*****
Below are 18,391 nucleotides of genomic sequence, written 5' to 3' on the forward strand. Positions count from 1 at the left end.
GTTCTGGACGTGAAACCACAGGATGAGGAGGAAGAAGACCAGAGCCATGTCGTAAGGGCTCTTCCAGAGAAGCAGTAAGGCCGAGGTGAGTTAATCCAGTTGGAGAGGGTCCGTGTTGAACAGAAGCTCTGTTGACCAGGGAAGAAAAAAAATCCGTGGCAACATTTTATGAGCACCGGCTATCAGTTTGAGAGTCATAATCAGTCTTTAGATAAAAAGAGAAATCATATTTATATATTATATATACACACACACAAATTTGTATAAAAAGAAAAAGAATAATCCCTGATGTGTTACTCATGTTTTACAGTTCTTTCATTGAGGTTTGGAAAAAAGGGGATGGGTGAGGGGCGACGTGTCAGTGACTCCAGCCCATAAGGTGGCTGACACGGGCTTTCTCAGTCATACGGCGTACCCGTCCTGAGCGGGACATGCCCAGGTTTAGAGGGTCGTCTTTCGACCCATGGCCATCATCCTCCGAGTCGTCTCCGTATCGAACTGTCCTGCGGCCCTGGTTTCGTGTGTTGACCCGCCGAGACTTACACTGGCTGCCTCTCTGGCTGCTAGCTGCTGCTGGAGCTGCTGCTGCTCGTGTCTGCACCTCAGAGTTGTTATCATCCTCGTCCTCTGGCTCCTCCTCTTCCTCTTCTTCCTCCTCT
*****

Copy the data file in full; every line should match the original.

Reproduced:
Below are 18,391 nucleotides of genomic sequence, written 5' to 3' on the forward strand. Positions count from 1 at the left end.
GTTCTGGACGTGAAACCACAGGATGAGGAGGAAGAAGACCAGAGCCATGTCGTAAGGGCTCTTCCAGAGAAGCAGTAAGGCCGAGGTGAGTTAATCCAGTTGGAGAGGGTCCGTGTTGAACAGAAGCTCTGTTGACCAGGGAAGAAAAAAAATCCGTGGCAACATTTTATGAGCACCGGCTATCAGTTTGAGAGTCATAATCAGTCTTTAGATAAAAAGAGAAATCATATTTATATATTATATATACACACACACAAATTTGTATAAAAAGAAAAAGAATAATCCCTGATGTGTTACTCATGTTTTACAGTTCTTTCATTGAGGTTTGGAAAAAAGGGGATGGGTGAGGGGCGACGTGTCAGTGACTCCAGCCCATAAGGTGGCTGACACGGGCTTTCTCAGTCATACGGCGTACCCGTCCTGAGCGGGACATGCCCAGGTTTAGAGGGTCGTCTTTCGACCCATGGCCATCATCCTCCGAGTCGTCTCCGTATCGAACTGTCCTGCGGCCCTGGTTTCGTGTGTTGACCCGCCGAGACTTACACTGGCTGCCTCTCTGGCTGCTAGCTGCTGCTGGAGCTGCTGCTGCTCGTGTCTGCACCTCAGAGTTGTTATCATCCTCGTCCTCTGGCTCCTCCTCTTCCTCTTCTTCCTCCTCT